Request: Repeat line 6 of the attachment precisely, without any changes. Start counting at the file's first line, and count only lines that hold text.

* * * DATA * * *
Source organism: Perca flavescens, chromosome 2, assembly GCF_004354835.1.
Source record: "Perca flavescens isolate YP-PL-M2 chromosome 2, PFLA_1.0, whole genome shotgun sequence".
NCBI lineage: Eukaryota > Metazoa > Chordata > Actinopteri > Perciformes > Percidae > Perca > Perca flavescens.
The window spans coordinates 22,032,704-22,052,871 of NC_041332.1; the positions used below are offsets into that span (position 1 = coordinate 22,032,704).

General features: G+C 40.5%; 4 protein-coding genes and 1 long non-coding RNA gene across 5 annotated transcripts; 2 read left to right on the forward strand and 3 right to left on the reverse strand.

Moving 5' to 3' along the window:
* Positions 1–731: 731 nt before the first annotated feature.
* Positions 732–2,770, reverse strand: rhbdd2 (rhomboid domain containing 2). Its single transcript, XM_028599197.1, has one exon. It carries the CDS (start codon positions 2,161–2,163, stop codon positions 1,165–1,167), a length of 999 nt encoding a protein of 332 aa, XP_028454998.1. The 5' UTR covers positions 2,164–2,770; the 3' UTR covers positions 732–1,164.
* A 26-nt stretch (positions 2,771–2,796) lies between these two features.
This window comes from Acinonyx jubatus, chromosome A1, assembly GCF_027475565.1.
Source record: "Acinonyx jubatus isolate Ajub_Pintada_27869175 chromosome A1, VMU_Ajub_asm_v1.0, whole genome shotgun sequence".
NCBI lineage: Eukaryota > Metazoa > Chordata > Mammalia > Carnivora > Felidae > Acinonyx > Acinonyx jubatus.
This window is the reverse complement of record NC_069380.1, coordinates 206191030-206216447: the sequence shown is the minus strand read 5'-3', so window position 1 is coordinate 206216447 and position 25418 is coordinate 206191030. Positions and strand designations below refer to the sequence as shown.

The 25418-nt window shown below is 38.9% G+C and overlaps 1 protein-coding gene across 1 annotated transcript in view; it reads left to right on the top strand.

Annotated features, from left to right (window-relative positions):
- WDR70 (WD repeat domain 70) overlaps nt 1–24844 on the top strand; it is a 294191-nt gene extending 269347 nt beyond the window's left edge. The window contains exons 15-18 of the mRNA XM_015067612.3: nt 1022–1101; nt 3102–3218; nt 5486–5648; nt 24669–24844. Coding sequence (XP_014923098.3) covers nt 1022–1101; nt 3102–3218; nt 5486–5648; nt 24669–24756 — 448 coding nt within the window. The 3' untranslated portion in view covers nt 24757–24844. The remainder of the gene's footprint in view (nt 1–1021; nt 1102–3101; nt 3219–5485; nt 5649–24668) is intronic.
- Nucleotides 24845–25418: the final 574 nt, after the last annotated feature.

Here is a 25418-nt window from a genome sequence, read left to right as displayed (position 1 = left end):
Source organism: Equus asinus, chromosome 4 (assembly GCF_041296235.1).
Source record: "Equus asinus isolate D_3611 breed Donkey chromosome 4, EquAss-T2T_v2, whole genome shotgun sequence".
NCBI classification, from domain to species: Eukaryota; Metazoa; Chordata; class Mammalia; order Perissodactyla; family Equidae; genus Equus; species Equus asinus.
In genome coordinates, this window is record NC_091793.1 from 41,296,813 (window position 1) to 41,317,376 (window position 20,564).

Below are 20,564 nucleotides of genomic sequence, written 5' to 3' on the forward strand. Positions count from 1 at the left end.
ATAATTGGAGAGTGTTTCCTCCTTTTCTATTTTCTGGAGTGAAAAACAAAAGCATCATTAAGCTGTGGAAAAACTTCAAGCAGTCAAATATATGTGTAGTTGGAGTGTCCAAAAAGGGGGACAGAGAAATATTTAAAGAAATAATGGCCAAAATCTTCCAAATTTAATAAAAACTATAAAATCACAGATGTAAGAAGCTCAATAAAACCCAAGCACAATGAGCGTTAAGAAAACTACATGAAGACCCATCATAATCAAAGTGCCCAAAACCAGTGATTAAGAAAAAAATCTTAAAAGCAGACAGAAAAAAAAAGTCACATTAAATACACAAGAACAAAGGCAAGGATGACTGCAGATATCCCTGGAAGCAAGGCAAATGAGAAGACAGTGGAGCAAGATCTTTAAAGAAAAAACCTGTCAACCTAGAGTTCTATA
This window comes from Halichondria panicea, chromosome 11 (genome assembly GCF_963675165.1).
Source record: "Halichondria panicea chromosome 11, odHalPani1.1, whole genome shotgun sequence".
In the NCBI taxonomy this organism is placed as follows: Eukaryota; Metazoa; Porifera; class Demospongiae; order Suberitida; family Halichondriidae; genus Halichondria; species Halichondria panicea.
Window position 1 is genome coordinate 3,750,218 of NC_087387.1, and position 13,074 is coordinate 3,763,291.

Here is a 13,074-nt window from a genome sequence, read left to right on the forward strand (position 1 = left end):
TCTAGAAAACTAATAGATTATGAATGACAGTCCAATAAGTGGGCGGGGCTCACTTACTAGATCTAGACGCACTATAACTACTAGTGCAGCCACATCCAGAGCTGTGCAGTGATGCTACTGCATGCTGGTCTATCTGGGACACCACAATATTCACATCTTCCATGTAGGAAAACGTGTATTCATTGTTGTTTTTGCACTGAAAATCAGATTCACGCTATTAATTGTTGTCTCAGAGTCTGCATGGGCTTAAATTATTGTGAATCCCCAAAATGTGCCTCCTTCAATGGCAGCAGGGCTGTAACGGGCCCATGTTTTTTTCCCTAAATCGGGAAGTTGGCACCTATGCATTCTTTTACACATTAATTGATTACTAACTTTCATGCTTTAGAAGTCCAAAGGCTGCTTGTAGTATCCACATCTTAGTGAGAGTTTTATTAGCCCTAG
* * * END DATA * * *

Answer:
Moving 5' to 3' along the window: